The obvious hoax aspects won’t stop people from trying to tell themselves that there’s an underground alien base in the area – or claiming that they worked there – and the whiff of government disinformation gives oxygen for folk who want to take a very extreme and not especially tenuous reading of material like Martin Cannon’s The Controllers – despite his own later disavowal of the theory. Cannon, in fact, gets mentioned in the acknowledgements section of Tilta’s book, quoted at the end to provide an alternate explanation, and even has some illustrations by him featured in here, and the idea that equally-flashy abduction experiences to those attributed to aliens were in fact happening but were being done by the government seems to be the main alternative theory presented here.
The truth is almost certainly much less flashy, but is also much more difficult to turn into a flashy story you can sell books on the back of. In the case of Bennewitz, what is often forgotten about the whole thing is that when you pull a hoax, disinformation operation, or gaslighting abuse on someone, you are effectively putting their sense of reality through a stress-test – and sometimes you get a catastrophic failure which breaks it entirely.
It’s pretty clear from the material here that Bennewitz was reporting stuff which, in retrospect, are pretty obviously signs of some variety of mental illness – that he believed he was receiving messages which simply weren’t there or things were happening to him that simply were not happening, and the hoaxing reinforced those delusional states of mind and may well have accelerated them.
In particular, it is notable that even here, where Tilton quotes from letters and documents that Bennewitz sent her (and reprints his entire “Project Beta” blueprint for an armed attack on the alien base) after she had apparently gained his trust, that the raw messages (or even Bennewitz’s decryptions of those messages) that Paul claimed to have received from aliens via his computer have never come to light. It is mentioned in the book that Paul thought he’d invented a way for him to communicate with his computer via thought – raising the very real possibility that at least a proportion of these communications with aliens just consisted of Bennewitz using something like a ghost box or some other thing and reading into it what he on some level was hoping to read into it.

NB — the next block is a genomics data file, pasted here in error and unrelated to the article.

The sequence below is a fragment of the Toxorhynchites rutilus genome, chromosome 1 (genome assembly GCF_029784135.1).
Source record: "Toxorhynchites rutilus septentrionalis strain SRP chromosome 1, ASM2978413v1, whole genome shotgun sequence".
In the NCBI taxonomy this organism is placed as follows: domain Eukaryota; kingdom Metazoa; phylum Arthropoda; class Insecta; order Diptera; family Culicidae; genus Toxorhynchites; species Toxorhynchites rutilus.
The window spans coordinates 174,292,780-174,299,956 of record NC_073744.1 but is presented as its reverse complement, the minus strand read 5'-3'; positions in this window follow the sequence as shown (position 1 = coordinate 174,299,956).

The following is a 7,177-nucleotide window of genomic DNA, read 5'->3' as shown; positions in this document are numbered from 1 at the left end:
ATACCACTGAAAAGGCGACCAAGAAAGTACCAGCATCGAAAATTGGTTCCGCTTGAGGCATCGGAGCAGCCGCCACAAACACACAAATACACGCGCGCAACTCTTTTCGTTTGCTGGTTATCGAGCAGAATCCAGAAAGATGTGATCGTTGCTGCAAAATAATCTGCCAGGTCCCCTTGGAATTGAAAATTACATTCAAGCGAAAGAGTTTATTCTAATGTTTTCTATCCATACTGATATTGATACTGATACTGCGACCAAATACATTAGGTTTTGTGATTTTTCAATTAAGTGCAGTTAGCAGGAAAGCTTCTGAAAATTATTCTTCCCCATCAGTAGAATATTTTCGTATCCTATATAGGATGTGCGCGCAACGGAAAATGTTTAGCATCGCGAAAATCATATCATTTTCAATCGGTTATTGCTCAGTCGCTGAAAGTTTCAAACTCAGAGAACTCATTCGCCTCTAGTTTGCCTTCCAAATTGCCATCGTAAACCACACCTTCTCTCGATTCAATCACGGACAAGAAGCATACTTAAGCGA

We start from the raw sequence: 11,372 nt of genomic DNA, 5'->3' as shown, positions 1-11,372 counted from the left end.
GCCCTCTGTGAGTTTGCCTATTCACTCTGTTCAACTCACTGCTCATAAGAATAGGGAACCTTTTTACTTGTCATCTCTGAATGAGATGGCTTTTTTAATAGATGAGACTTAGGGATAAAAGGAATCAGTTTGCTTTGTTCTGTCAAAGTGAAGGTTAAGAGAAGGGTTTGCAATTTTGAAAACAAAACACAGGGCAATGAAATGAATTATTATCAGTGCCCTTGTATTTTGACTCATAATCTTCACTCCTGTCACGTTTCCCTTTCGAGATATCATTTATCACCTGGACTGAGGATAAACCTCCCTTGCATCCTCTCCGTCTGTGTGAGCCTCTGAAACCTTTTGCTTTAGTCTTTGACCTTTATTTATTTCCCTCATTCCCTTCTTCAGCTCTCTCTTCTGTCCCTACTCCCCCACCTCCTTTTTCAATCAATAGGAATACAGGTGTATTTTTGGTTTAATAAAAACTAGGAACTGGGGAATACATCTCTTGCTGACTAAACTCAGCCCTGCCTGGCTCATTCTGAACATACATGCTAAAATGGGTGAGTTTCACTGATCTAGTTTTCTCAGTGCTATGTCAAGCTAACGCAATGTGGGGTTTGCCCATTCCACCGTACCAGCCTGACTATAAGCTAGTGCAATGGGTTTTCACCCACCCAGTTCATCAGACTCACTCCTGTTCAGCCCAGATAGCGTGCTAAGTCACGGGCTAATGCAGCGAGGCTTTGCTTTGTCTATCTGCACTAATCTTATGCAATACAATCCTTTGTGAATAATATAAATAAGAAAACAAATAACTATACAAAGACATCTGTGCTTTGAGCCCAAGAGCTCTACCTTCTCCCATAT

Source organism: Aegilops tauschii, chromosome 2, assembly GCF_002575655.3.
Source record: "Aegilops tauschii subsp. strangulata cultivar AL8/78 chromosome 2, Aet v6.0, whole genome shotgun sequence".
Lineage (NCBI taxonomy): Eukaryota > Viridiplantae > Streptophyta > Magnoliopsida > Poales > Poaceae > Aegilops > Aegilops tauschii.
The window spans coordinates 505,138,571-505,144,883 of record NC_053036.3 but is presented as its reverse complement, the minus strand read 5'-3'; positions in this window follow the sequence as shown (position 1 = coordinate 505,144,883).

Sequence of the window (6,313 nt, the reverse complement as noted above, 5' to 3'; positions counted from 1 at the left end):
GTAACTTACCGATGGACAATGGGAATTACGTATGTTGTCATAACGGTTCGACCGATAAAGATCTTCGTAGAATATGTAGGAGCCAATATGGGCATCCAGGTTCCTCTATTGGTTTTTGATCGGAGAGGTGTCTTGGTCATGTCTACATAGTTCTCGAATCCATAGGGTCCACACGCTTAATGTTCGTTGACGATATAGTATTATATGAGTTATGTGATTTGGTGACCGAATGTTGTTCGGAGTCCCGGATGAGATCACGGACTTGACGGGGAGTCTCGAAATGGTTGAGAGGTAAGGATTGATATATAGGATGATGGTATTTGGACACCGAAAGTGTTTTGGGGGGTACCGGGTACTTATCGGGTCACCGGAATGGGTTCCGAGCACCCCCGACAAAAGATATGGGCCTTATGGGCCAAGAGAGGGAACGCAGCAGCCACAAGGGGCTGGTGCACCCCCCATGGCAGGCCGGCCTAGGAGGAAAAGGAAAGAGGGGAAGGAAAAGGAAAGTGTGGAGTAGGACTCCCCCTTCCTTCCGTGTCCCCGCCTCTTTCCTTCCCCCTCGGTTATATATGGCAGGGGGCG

Some of Bennewitz’s supposed findings are meant to be more concrete, but not meaningfully so. Bill Moore reported that what he saw from Paul in terms of other messages seemed to just be garbage which didn’t mean anything – just a bunch of noise which Bennewitz had developed a computer program to ascribe an essentially arbitrary meaning to, supposedly through the assistance of the aliens. The human ability to find signal where in fact there is only noise is legendary, and when people get into delusional states of mind it can go into overdrive.
Tilton’s own materials as assembled here make it clear that Richard Doty was telling different stories to different people at different times, but the UFO community seems to have been determined to cling to whatever they could have out of this whole sad affair anyway. Even Bill Moore, in his infamous MUFON speech, essentially declared that he thought it was all essentially true and all the disinformation that had gone out was just to throw people off the scent of the truth by telling more or less the entire truth.
The possibility that the truth is more banal and tawdry and shabby than we have been led to believe is not one that brings people much comfort. But the conviction that the truth must bigger, flashier, and grander than the lie is an intellectual fallacy which must be deeply mistrusted, lest it take you down contaminated rabbitholes like the Dulce, New Mexico situation.